US Open officials announced that they are ready to start developing plans to build a roof on Arthur Ashe Stadium but the final decision on when and if they actually will build a roof is a little bit away. The estimated cost to build a roof would be around $100 million. “We are substantially farther along the road of consideration than we were six months ago,” said Gordon Smith, Executive Director of the USTA. “It will be some time before there’s any decision made on whether or not to go forward with the roof.”
According to a study by Barclays and Professor Tom Cannon of the University of Liverpool, the British economy has increased by $405 million (UK) because of Andy Murray’s recent rise to No. 2 in the South African Airways ATP Rankings. With Murray’s popularity rising at a fast pace, people are spending lots of money on everything from equipment to advertising to sponsorship. Cannon also mentioned in his study that the $1 billion (UK) spending gap between tennis and golf will soon close.
A LeRoy Neiman watercolor painting of Serena and Venus Williams, that was expected to be sold around $60,000, received no bids during a recent US Open auction in New York. The proceeds of some of the other items benefited USTA Serves, which funds community tennis programs and college scholarships.
Melanie Oudin’s magical run to the quarterfinals at the US Open was a ratings winner for ESPN2. About 2,324,000 viewers tuned in during Oudin’s loss to Caroline Wozniacki. The night before during the Venus Williams vs. Flavia Pennetta match and Rafael Nadal vs. Gael Monfils match, 2,128,000 viewers tuned in to watch.
BackOffice Associates, LLC, has announced that Melanie Oudin has signed a multi-year promotional partnership. BackOffice Associates, LLC, is the world leader in SAP data quality.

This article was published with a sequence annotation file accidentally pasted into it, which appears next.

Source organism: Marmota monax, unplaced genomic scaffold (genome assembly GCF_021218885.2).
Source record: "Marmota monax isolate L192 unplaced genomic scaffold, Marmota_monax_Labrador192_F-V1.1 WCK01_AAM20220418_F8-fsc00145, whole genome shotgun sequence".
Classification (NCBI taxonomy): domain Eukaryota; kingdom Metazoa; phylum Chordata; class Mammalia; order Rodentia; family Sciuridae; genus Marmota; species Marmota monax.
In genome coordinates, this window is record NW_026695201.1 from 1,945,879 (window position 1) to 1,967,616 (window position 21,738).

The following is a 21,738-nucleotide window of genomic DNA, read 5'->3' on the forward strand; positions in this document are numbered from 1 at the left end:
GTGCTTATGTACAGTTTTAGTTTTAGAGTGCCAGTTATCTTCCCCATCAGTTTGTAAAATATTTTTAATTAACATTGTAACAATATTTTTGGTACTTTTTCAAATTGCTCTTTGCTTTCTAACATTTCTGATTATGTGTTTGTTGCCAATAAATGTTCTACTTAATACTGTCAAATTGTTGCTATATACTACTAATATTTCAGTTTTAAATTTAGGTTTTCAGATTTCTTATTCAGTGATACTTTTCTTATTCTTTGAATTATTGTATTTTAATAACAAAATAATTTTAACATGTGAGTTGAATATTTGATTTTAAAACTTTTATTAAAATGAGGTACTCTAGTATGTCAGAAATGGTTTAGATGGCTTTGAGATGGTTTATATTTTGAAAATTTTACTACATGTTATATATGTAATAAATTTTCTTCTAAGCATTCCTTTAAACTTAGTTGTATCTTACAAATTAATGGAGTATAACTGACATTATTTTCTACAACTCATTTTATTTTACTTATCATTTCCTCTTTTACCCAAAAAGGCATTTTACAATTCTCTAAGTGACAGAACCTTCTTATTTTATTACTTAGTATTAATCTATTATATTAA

The organizers of the Shanghai ATP Masters 1000 presented by Rolex are giving fans the opportunity to vote on which trophy they would like to see presented to the tournament champion. Malaysian manufacturer, Royal Selangor, has created three trophies that fans can vote for on the official tournament website. Each person who votes for the trophy will be signed up for a chance to win a trip to Malaysia to see the trophy being made.
At the recent Legends Ball held at the Cipriani on 42nd Street in New York City, the following awards were given:
Tennis Channel CEO Ken Solomon received the Joseph F. Cullman III award.
Jeanne Moutoussamy-Ashe accepted the Eugene L. Scott award for her husband, the late Arthur Ashe.
Martina Navratilova earned the Danzig award.
Fred Stolle received the Johnston award.
More than $130,000 was raised during a silent auction at the Legends Ball. $18,000 was raised for a hitting session with Monica Seles, $6,000 for a hitting session with Jim Courier and $15,000 for a men’s and women’s finals travel package to Wimbledon.
Roger Rasheed, coach of Gael Monfils, and Vlado Platenik, coach of Dominika Cibulkova, are spearheading a new organization called, Tour Level Tennis Coaches Association, to support coaches and trainers by offering them benefits, forms of insurance, financial services, job training and mentoring.
On September 11, CNN’s Tony Harris and Natalie Morales of The Today Show on NBC hosted a Breaking the Barriers reception to honor the National Junior Tennis League on the 40th anniversary of its founding by Arthur Ashe.
Rafael Nadal will not play Davis Cup this weekend for Spain’s semifinal tie against Israel due to an abdominal injury. Juan Carlos Ferrero will take Nadal’s spot on the roster.
Roger Federer is scheduled to compete for Switzerland this weekend during their World Group Playoff match against Italy.
Andy Murray announced that he is fit to participate this weekend in Great Britain’s Davis Cup Zonal tie against Poland.
ATP World Tour CEO Adam Helfant said the tour is looking into an All-Star event for the players that will happen right before the Indian Wells Masters 1000 event. “We’ve talked to our players about it and our players are excited about it and committed to it,” said Helfant.
According to the Melbourne Herald Sun, former Australian tennis star Mark Philippoussis has sold his family house in Australia to pay off an outstanding mortgage. Philippoussis is still being sought out by American tax authorities for $500,000.